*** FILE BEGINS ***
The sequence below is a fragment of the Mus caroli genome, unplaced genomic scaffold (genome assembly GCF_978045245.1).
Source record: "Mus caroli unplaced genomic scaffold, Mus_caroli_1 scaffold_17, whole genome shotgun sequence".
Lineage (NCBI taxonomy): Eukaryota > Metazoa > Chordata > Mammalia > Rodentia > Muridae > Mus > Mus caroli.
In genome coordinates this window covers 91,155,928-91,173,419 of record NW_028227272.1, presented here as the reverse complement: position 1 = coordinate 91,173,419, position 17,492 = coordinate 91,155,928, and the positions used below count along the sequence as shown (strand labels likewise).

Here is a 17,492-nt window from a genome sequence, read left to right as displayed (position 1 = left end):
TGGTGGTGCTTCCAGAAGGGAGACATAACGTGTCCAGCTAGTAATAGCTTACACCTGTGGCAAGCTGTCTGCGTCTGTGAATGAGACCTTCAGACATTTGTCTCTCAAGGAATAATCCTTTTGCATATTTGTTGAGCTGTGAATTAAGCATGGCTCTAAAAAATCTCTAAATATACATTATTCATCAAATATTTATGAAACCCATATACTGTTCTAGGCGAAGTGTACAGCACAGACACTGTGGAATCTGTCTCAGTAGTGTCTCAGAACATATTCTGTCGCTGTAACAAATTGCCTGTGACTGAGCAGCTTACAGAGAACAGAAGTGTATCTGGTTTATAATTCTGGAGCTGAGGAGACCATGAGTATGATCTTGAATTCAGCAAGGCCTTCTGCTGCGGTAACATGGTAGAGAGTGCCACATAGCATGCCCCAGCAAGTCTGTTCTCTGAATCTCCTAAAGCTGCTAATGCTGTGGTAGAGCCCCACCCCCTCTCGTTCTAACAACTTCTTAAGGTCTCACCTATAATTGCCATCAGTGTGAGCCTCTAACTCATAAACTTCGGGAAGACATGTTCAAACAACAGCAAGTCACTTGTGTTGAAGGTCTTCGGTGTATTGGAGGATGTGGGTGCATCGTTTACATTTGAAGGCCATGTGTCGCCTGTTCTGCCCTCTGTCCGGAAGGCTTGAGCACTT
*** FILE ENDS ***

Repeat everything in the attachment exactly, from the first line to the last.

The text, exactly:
The sequence below is a fragment of the Mus caroli genome, unplaced genomic scaffold (genome assembly GCF_978045245.1).
Source record: "Mus caroli unplaced genomic scaffold, Mus_caroli_1 scaffold_17, whole genome shotgun sequence".
Lineage (NCBI taxonomy): Eukaryota > Metazoa > Chordata > Mammalia > Rodentia > Muridae > Mus > Mus caroli.
In genome coordinates this window covers 91,155,928-91,173,419 of record NW_028227272.1, presented here as the reverse complement: position 1 = coordinate 91,173,419, position 17,492 = coordinate 91,155,928, and the positions used below count along the sequence as shown (strand labels likewise).

Here is a 17,492-nt window from a genome sequence, read left to right as displayed (position 1 = left end):
TGGTGGTGCTTCCAGAAGGGAGACATAACGTGTCCAGCTAGTAATAGCTTACACCTGTGGCAAGCTGTCTGCGTCTGTGAATGAGACCTTCAGACATTTGTCTCTCAAGGAATAATCCTTTTGCATATTTGTTGAGCTGTGAATTAAGCATGGCTCTAAAAAATCTCTAAATATACATTATTCATCAAATATTTATGAAACCCATATACTGTTCTAGGCGAAGTGTACAGCACAGACACTGTGGAATCTGTCTCAGTAGTGTCTCAGAACATATTCTGTCGCTGTAACAAATTGCCTGTGACTGAGCAGCTTACAGAGAACAGAAGTGTATCTGGTTTATAATTCTGGAGCTGAGGAGACCATGAGTATGATCTTGAATTCAGCAAGGCCTTCTGCTGCGGTAACATGGTAGAGAGTGCCACATAGCATGCCCCAGCAAGTCTGTTCTCTGAATCTCCTAAAGCTGCTAATGCTGTGGTAGAGCCCCACCCCCTCTCGTTCTAACAACTTCTTAAGGTCTCACCTATAATTGCCATCAGTGTGAGCCTCTAACTCATAAACTTCGGGAAGACATGTTCAAACAACAGCAAGTCACTTGTGTTGAAGGTCTTCGGTGTATTGGAGGATGTGGGTGCATCGTTTACATTTGAAGGCCATGTGTCGCCTGTTCTGCCCTCTGTCCGGAAGGCTTGAGCACTT